Nonlinear interactions between ultrashort optical waveforms and solids can be used to induce and steer electric currents on femtosecond (fs) timescales, holding promise for electronic signal processing at PHz () frequencies [Nature 493, 70 (2013)]. So far, this approach has been limited to insulators, requiring extreme peak electric fields () and intensities (). Here, we show all-optical generation and control of electric currents in a semiconductor relevant for high-speed and high-power (opto)electronics, gallium nitride (GaN), within an optical cycle and on a timescale shorter than 2 fs, at intensities at least an order of magnitude lower than those required for dielectrics. Our approach opens the door to PHz electronics and metrology, applicable to low-power (non-amplified) laser pulses, and may lead to future applications in semiconductor and (photonic) integrated circuit technologies.
© 2016 Optical Society of America
Modern electronics relies on the control of electric current in solids . The faster currents can be switched on and off in a device, the higher its performance. High electron mobility transistors  operate at switching rates. Rates of can be attained in semiconductors exposed to ultrashort laser pulses via photoconductive switching  and coherent control [4–9]. Recent experiments showed that currents can be generated and controlled in dielectrics at near-PHz frequencies via interactions with intense few-cycle optical fields [10–12]. This effect—a result of highly nonlinear phenomena within the limit of interband tunneling [13,14]—requires very high fields (), limiting their potential applications.
Here, we demonstrate ultrafast, direct-field control of current at substantially lower fields in GaN, a material with a smaller bandgap (), relevant for high-frequency and high-power (opto)electronics due to its electron mobility, mechanical stability, and heat capacity . We show that charge displacement results from interference of multiphoton transitions  in the presence of field-induced intraband carrier motion and dynamic screening of the optical field. With increasing intensities, we observe a gradual transition from the multiphoton to the tunneling regime, supporting a unified quantum-mechanical picture valid in both limits.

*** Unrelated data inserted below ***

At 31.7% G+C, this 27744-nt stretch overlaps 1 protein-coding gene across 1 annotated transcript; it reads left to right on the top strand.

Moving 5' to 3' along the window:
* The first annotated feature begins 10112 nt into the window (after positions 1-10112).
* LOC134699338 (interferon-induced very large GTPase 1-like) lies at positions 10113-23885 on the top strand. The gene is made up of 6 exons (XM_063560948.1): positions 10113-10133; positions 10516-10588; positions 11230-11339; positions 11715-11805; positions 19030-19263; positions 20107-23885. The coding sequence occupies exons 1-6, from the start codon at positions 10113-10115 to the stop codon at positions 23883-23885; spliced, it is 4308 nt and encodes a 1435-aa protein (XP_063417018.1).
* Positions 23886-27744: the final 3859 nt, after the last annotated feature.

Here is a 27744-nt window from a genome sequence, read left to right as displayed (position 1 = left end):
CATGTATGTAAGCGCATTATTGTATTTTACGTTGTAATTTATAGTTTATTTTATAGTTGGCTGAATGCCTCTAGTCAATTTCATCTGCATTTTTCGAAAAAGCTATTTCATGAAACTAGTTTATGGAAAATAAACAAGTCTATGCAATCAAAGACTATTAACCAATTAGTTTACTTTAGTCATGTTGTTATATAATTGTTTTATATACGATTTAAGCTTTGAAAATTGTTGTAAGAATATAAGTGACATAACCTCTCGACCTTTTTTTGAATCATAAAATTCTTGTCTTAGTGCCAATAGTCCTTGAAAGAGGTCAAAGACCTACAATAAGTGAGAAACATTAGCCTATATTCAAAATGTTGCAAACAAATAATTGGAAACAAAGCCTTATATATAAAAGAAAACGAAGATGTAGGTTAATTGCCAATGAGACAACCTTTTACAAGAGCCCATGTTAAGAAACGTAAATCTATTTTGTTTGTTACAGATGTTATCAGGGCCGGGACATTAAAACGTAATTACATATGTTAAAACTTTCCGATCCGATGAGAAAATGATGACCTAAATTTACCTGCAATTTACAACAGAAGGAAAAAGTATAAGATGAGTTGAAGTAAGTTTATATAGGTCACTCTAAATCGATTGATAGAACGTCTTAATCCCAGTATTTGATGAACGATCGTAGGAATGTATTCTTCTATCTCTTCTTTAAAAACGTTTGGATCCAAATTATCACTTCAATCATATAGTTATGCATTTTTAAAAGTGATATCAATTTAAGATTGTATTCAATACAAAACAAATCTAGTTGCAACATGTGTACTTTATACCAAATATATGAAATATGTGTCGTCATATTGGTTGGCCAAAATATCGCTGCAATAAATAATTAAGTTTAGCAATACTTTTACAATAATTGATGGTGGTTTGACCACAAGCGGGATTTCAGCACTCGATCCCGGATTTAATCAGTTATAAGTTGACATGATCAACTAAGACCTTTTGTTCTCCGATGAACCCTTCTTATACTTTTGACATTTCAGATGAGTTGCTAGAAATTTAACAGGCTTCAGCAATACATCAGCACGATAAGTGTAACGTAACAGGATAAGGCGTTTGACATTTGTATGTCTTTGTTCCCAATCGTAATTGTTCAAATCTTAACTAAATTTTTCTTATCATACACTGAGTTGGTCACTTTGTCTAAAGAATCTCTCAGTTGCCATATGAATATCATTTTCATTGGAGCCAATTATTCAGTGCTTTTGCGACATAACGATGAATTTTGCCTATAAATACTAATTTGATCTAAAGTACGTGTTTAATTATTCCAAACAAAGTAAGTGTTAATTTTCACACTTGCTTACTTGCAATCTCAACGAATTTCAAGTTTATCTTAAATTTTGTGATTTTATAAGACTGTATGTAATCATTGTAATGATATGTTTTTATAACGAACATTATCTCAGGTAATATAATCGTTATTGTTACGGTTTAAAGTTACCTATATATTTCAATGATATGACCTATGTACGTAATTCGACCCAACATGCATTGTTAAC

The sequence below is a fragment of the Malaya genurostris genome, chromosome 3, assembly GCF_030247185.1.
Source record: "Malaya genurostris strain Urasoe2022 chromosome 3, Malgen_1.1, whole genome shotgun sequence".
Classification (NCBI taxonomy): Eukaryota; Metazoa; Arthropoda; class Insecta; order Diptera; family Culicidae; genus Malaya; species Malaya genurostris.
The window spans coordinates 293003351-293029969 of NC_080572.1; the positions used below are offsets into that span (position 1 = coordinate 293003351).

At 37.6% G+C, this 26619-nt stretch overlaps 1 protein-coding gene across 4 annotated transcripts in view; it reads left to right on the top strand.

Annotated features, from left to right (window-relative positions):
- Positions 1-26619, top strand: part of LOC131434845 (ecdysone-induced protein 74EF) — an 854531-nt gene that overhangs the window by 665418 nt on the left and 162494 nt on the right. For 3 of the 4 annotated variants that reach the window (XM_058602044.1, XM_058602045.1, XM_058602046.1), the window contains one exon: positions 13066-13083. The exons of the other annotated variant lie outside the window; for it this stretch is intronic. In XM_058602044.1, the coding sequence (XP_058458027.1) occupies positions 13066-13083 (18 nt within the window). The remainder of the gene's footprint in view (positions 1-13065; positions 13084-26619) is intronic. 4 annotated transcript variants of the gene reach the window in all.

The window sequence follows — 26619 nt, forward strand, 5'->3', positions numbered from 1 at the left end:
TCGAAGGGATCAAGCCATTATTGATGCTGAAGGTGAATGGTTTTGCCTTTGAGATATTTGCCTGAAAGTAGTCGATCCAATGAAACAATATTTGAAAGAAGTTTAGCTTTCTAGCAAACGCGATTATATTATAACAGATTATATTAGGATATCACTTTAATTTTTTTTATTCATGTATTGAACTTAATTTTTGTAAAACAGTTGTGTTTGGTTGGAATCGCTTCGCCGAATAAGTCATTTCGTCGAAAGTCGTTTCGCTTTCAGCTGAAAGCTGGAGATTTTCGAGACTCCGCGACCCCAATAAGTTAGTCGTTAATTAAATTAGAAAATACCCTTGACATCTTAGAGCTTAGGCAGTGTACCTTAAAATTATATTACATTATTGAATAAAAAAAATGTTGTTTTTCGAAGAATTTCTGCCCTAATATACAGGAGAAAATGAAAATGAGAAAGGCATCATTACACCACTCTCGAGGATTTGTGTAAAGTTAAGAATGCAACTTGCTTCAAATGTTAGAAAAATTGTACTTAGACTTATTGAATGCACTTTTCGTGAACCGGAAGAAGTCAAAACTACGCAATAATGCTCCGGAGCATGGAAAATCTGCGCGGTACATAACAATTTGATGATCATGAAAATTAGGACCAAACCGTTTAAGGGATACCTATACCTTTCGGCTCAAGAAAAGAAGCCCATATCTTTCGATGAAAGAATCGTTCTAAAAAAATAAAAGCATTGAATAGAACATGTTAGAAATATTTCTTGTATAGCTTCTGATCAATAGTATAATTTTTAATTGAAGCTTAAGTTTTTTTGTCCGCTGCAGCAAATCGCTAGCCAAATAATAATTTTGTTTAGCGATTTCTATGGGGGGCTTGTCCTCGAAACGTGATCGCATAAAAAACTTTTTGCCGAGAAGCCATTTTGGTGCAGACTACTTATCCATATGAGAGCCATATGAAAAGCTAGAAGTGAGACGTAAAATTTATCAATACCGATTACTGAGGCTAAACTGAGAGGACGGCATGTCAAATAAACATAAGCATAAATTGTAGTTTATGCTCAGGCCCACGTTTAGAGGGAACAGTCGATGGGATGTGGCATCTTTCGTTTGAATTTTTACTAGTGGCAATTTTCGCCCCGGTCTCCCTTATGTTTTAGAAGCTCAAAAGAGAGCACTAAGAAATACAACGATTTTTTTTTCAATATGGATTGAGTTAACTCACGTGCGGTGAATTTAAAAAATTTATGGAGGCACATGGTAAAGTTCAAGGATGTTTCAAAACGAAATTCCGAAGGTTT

We exposed the (0001) surface of wurtzite GaN to the waveform-controlled, linearly polarized visible/near-infrared (VIS/NIR) few-cycle laser pulses previously used in the prototypical study on silica  (see Supplement 1, Section 1). The instantaneous optical electric field, , was measured by attosecond streaking  in a parallel experiment [Figs. 1(a) and 4(b)]. The field was applied parallel to the surface, i.e., perpendicular to the permanent polarization of wurtzite GaN along its -axis . The stabilized carrier-envelope phase (CEP), , was adjusted by varying the propagation length inside a pair of fused silica wedges. We considered applied electric field peak amplitudes, , up to 0.9 V/Å (cycle-averaged peak intensity, ). Gold (Au) electrodes were patterned onto GaN, allowing for direct measurement of optically induced charge displacements (i.e., time-integrated electric currents) in the material [Fig. 1(a) and Supplement 1, Section 2].